Stratton, St Andrew
The Parish Church of St Andrew is Grade 1 Listed and stands on high ground in the centre of the historic and picturesque market town of Stratton, approximately 1 mile from the coast and the seaside town of Bude.
It is believed that the original Norman building, which may have had an apsed east end, was enlarged in the 13th century with transepts (as found in 1888 excavations). By the middle years of the 14th century the north transept was being superseded by an aisle, a gift of Sir Ralph de Blanchminster. Part of the decorated style arcade of Polyphant stone still survives from this time.
Next came the building of the tower with set-back buttresses, in the 1490s to 1500s with a market clock (long lost) added in 1512. High Cross wardens’ accounts start in this year and show that the south aisle and porch were then being built. The south aisle arcade is in the Perpendicular style with granite piers, contrasting with the earlier Polyphant stone piers of the north aisle.
In the 1530s a roodscreen with loft was erected across the full width of the church, replacing an earlier screen and loft. Its construction involved the widening and heightening of the north aisle. A major reconstruction of the chancel and north chapel was undertaken as late as 1544 to 1546. By this time the plan of the church was much as we see it today. The parishioners of Stratton fought hard to save their rood screen and loft, but their battle was over by 1580.
The next significant occurrence was in 1888 when a major restoration commenced to halt the cumulative dilapidations of the previous centuries. This was undertaken by the prolific Victorian architect J P St Aubyn. This work included the underpinning of failing foundations and the almost complete rebuilding of the north aisle and the south side of the chancel. Most of the church windows were replaced at this time but appear to be copies of the original.
In 1900 a faculty was granted for the erection of a new vestry, now known as the Upper Room, immediately to the north of the Lady chapel and in 1907 the current chancel screen and rood was completed. In 1998 a new enclosure in the northwest corner of the church was added as a second vestry but in 202o this became a kitchen beside a new social area at the back of the church. A toilet was provided in a new extension at the side of the tower beside it.
St Andrews church is a fascinating historic building, full of architectural features that date from all periods of history. Items of particular significance and interest in and around the church include:
- The 12th century font, a simple tub-shaped granite bowl with a single encircling band of rope-twist. This is the only definitely Norman feature still to be seen by a visitor to the church. The bowl sits on a 19th century octagonal granite pedestal.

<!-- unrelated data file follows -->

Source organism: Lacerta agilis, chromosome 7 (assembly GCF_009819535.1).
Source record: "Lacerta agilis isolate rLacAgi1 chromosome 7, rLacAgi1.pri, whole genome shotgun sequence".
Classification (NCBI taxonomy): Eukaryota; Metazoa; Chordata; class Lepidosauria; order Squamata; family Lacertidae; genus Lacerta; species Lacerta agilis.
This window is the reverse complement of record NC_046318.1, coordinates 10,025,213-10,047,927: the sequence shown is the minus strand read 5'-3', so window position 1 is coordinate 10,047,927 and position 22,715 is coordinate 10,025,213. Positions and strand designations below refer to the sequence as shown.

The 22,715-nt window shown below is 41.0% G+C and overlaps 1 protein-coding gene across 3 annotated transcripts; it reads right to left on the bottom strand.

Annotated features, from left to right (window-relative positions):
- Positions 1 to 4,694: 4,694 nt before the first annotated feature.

- On a windowsill in the north aisle lies a cross-legged effigy of an armoured knight, his right hand grasping the hilt of his sheathed sword. This is almost certainly 13th century and suggests that the purpose of the north transept was as a burial place. It is thought most likely to be a monument to the father or grandfather of Sir Ralph de Blanchminster, whose will provided for the building of the north aisle in the 14th century.
- The roofs within the church are good examples of the typical Cornish wagon roof, installed in the early and mid-16th century. The square frames had lath-and-plaster infilling added in the 18th century. One of the bosses appears to be an example of the mysterious Green Man.
- Some of the carved bench ends probably date from the mid-16th century. These were incorporated into the modern oak pews in the nave in 1961.
- The ornately carved wineglass pulpit is an example of early 17th century woodwork. This is now mounted on a modern wooden base.
- On the north wall of the Lady chapel is the Royal Arms in finely moulded plaster work, dating from the Stuart period. This is typical of the moulded arms put up in many Cornish churches on the restoration of the monarchy under Charles II, but the Stratton example was overpainted with the Hanoverian Arms a century later.
- The wooden rood screen, completed in 1907 and executed in a late medieval style in plain oak, stands where the 16th century screen would have stood. It is a fine example of the work of the Pinwill sisters, whose work can be found in over 180 churches in Devon and Cornwall. Other woodcarving in St. Andrew’s carried out by the Pinwill sisters includes the belfry screen war memorial, the Sanctuary and St. Andrew’s chapel panelling and the lychgate lintel inscription.
- There is no surviving medieval glass in St. Andrew’s, but there are several Victorian pictorial windows. Of particular significance is the east window, depicting the four evangelists, which was inserted in 1874 by the William Morris company to a design by Edward Burne-Jones. This is the only example in Cornwall of this companies work during the 1870s and 80s, when the firm produced much of their most important work.
- Various items of local historical interest are displayed in the church. These include the old town stocks and the stoutly studded door from Stratton Gaol, with iron nails outlining the word CLINK. A display case contains battlefield relics from the Civil War, found at nearby Stamford Hill. Also on show is a copy of a letter sent by Charles 1 to the people of Cornwall, thanking them for their support against parliament.
- Externally the churchyard contains a large number of gravestones of the 18th and 19th centuries of interest and importance for the details they give of the lives and aspirations of past parishioners. The Lychgate was erected in 1932 using oak from the last wooden warship, HMS Defiance.